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Torrent Site Pirate Bay Spells Out Monero Mining Software Use

Torrent website The Pirate Bay is doubling down on its plan to use visitors’ processing power to mine crypto.

In a disclaimer recently added to the bottom of its homepage, the website said that “by entering TPB you agree to [monero] being mined using your CPU. If you don’t agree please leave now or install an adBlocker.”

That message comes months after the site’s administrators wrote in a September blog post that they were testing a monero Javascript miner in an effort to, as they put it, “get rid of all the ads.”

It was a controversial effort launched by an equally controversial website, which has drawn the ire of numerous national governments for its role in facilitating file-sharing online. Despite framing the test as limited in nature, many visitors cried foul as much of their computing power was harnessed for mining XMR. Bleeping Computer reported last October that Pirate Bay had brought back the feature.

The torrent site’s new approach represents a kind of so-called “cryptojacking” that is voluntary in nature. Indeed, other organizations, including the United Nations Children’s Fund (UNICEF), have turned to the Coinhive open-source software as a source of revenue (though in that case, the revenues are destined for philanthropic causes).

Other instances of “cryptojacking” have been far more malicious in nature, including a wide-ranging attack this spring which targeted websites running the Drupal content management system.

Image via Shutterstock

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Facebook Relaxes Ban, Accepts Some Crypto Ads

Facebook is easing its ban – sort of – on ads related to cryptocurrency.

The social media giant has launched a “cryptocurrency products and services onboarding request” form that will allow some companies to get their ads on the platform, according to a blog post published Tuesday.

Facebook, however, won’t allow advertisements for initial coin offerings or binary options. The prohibition on these remains in effect months after Facebook first took action against crypto-ads in a move that was followed by similar actions by Twitter, Google and other major sites.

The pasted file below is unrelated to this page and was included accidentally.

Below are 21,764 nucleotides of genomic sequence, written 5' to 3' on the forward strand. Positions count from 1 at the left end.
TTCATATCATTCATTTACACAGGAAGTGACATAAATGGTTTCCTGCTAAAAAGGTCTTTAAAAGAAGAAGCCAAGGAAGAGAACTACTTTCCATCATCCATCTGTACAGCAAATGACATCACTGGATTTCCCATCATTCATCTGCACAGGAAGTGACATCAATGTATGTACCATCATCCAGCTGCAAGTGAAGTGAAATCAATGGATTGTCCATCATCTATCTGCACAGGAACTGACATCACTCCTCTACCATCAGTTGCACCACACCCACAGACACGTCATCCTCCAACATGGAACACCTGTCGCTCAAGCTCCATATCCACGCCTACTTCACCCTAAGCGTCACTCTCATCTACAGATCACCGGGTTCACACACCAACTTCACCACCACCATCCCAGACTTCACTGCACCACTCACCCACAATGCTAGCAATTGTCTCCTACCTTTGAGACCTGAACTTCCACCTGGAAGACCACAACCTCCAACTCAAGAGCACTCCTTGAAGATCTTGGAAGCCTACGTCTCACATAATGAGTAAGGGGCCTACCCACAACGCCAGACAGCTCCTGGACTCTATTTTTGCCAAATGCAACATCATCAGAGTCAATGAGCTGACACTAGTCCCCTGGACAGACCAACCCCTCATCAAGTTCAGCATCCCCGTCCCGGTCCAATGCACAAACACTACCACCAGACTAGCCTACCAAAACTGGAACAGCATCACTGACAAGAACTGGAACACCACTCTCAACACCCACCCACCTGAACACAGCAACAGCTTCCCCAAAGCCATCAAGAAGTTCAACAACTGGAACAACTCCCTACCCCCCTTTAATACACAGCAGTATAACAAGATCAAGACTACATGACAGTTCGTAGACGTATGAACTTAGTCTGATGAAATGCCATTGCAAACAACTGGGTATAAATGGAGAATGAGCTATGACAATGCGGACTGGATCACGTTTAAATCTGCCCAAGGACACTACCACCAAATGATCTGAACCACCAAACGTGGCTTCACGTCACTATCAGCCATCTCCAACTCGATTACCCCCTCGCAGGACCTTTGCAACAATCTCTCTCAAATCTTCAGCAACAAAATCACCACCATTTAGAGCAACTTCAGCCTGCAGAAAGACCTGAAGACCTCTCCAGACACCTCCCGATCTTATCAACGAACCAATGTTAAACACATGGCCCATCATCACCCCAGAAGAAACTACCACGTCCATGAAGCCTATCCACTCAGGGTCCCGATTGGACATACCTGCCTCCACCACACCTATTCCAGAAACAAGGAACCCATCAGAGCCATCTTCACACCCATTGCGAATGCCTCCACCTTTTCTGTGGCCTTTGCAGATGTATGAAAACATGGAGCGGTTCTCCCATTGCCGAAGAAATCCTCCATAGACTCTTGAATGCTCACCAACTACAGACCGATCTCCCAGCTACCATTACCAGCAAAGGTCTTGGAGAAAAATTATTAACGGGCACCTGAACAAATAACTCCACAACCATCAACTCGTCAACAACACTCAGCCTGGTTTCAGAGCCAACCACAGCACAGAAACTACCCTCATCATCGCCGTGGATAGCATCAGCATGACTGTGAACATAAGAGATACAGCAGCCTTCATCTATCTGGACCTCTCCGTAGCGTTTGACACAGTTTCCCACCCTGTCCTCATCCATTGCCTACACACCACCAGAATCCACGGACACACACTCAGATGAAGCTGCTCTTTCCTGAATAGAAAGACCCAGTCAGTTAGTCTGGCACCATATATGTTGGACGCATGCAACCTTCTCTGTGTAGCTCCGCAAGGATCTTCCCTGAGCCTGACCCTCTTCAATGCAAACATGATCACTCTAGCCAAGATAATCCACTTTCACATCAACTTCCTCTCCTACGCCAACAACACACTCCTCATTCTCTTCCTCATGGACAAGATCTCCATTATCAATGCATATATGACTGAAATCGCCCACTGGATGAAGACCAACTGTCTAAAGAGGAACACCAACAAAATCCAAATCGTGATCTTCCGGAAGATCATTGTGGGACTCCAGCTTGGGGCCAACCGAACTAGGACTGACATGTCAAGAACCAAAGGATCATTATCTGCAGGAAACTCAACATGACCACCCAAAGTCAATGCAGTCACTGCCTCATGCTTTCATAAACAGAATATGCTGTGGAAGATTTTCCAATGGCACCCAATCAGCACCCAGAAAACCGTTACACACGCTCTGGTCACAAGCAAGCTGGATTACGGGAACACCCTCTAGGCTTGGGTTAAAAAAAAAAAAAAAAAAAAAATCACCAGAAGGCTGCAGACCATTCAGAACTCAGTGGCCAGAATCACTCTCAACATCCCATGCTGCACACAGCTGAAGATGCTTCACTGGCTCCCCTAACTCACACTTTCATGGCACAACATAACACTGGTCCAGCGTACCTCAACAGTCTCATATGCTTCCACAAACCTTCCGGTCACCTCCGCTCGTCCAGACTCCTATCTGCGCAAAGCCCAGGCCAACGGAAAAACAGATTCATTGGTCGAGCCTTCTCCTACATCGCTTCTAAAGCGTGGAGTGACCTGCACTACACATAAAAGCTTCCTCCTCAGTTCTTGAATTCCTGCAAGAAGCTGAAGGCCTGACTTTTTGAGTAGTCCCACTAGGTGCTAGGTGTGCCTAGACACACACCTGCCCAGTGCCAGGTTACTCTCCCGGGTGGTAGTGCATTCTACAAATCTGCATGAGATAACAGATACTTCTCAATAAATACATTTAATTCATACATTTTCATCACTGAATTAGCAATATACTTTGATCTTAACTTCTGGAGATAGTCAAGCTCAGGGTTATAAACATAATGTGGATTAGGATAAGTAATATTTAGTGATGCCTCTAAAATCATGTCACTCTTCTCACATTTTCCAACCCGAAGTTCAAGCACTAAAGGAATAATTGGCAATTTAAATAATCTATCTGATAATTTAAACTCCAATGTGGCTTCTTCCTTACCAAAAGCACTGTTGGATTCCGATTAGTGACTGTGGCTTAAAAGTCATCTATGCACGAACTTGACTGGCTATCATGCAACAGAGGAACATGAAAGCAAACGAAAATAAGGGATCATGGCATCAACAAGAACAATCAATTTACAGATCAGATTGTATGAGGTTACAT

The request sheet shows that the social media company wants specifics on the kinds of services companies wishing to advertise offer. For example, Facebook asks whether companies have the relevant licenses in order to operate, or if they are a publicly-listed company. Facebook has also published a legal addendum outlining its policy toward cryptocurrency ads.

Notably, the social media company suggested that its policy could see additional tweaks in the future.

Rob Leathern, product management director for Facebook, wrote in the blog post:

“Given these restrictions, not everyone who wants to advertise will be able to do so. But we’ll listen to feedback, look at how well this policy works and continue to study this technology so that, if necessary, we can revise it over time.”

The move has won early plaudits from the cryptocurrency PR space.

Trey Ditto, the founder of Ditto PR, a crypto public relations firm, described Facebook’s shift as “the first step in allowing credible blockchain projects, crypto companies and ICOs to get in front of new potential customers and investors.”

“This will be a big boost for Facebook advertising revenue as the majority of projects out there are interested – and have the money – to run paid ads,” Ditto added.

Facebook ads page image via Shutterstock

The leader in blockchain news, CoinDesk is a media outlet that strives for the highest journalistic standards and abides by a strict set of editorial policies. CoinDesk is an independent operating subsidiary of Digital Currency Group, which invests in cryptocurrencies and blockchain startups.